Coaxial Probe Fixturing

Coaxial Probe Fixturing

For high frequency testing, IDI’s patented Coaxial Spring Probe provides electrical performance up to 3 GigaHertz (with shielding plunger) and 500 MegaHertz (without shielding plunger).

Coaxial Probes have the option of being double-ended (compliant on both ends) or single-ended (compliant on one end), and most have an option for a flanged contact barrel. Many single-ended coaxial probes come with a pre-attached coaxial cable and are terminated with an optional SMA or SMB connector (other connector options are also available. Other coaxial probe designs include: coaxial probe with a built-in SMB connector and non-rotating shielding plunger. Most coaxial probe assemblies have signal conductors that are often replaceable with a standard probe (consult factory for probe replacement options). Other options include smooth-faced or serrated shielding plungers.

Coaxial probes with a flanged barrel can be mounted via two fixture plates. The two fixture plates are mounted above and below the flange and bolted together at the fixture corners for retention as seen in the figure above. Caution should be used in this fixturing arrangement when using a pre-attached SMA connector or other large connector on the end of the coaxial cable. The diameter of the SMA connector is larger in diameter than the contact barrel of the coaxial probe. This makes it impossible for the coaxial probe with connector to slip through the bottom fixture plate.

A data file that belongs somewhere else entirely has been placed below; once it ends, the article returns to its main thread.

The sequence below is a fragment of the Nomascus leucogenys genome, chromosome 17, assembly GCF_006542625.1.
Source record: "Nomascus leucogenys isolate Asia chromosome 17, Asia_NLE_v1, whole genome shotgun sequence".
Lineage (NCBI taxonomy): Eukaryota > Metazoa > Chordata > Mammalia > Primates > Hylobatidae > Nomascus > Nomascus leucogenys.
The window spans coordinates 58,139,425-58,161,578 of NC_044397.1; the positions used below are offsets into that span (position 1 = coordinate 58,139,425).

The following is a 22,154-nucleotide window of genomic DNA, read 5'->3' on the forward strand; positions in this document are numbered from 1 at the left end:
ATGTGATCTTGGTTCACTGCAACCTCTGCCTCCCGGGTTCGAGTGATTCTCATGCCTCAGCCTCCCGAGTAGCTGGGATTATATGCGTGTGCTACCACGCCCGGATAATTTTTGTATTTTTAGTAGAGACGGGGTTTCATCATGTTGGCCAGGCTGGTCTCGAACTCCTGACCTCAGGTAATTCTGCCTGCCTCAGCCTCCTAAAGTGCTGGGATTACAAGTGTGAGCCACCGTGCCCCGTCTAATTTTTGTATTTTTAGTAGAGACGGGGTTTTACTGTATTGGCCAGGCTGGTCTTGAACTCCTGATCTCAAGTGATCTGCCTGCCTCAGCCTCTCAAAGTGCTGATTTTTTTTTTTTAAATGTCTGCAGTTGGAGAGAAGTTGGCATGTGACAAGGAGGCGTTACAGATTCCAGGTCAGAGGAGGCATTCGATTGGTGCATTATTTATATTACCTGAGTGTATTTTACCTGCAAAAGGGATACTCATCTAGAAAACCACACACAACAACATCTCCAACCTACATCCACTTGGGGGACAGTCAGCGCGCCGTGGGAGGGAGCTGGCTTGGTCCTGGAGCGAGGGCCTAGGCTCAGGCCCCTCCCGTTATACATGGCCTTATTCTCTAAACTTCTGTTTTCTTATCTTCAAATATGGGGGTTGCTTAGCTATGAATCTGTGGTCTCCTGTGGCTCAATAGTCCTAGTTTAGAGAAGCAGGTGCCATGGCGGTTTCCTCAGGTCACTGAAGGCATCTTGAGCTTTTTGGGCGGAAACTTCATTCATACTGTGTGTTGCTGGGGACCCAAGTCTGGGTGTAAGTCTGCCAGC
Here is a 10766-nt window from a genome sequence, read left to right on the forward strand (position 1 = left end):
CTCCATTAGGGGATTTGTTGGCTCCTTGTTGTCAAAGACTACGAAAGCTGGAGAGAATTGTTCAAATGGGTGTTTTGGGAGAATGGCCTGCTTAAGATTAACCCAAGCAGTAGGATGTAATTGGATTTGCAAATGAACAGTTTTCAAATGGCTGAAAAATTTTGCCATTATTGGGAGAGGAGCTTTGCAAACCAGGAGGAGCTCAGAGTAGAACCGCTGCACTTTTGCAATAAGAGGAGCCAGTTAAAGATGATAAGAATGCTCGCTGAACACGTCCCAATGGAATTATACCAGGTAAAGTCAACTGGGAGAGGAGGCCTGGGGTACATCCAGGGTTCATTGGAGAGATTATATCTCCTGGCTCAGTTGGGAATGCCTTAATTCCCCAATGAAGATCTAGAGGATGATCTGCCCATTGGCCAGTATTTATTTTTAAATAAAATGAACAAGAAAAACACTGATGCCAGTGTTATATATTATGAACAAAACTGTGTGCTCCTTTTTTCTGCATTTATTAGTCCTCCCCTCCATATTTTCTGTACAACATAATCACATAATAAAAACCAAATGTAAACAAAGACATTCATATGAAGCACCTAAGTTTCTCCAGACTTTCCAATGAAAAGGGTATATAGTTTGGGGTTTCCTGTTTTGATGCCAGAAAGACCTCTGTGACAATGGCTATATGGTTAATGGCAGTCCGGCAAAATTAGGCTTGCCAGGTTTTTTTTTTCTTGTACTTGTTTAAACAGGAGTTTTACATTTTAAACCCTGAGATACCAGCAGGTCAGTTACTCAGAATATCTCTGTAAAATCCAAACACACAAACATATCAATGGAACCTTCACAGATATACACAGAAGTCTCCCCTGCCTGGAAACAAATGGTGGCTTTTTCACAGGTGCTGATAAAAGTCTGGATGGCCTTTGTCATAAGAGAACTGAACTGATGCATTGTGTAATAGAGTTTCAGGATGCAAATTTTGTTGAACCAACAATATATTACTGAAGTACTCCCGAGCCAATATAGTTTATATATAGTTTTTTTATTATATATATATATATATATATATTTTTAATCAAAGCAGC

An alternative to the two-plate method is a press fit mount into one plate, whether the coax probe is flanged or unflanged. Again, with single ended probes, a cable may be threaded through a plate or plated through hole. For double ended probes, proper orientation needs to be confirmed before mounting the probes in place. Tooling may be needed to aid in the mounting process. For all probes, care must be taken to hold a tight tolerance on the mounting hole to ensure the amount of holding force needed. Once again, the size of connector may need consideration before using this method of fixturing. Proper positioning of unflanged coaxial probes and hole tolerancing are left to the discretion of the customer.
A different method for fixturing coaxial probes is to simply epoxy the contact barrel to the fixture substrate. This method can be used for virtually all IDI coaxial probes. This method may make the probes more complicated for replacement. But it is uncommon for whole coaxial probe assemblies to be replaced because the signal conductor of the assembly is often replaceable.

Similar to the epoxy method, solder can also be used for fixturing coaxial probes. Using a temperature-controlled application, solder instead of epoxy can be used to hold the contact barrel to the fixture substrate. This method can also be used for virtually all IDI coaxial probes and may offer better electrical conductivity than epoxy. Coaxial probes such as the 100304 and 100305 series can be surface mounted using the signal pin tail for positioning in a mounting hole. However, like the epoxy method, entire probe assemblies may be more difficult to replace. Care is needed in the soldering technique to avoid damage due to prolonged and excessive heating. Other standard soldering techniques should also apply.

These methods are offered based on previously observed applications. These or other methods of fixturing coaxial probes should be chosen by the customer based on specific applications and experiences. The footprint of test pad/via, signal test pad and ground test pad should be laid out similar to the footprint illustrated in the figure below. The test pad for the ground is only required for coaxial probe applications using the shielding plungers. Consult factory for alternate tip styles and other probe options.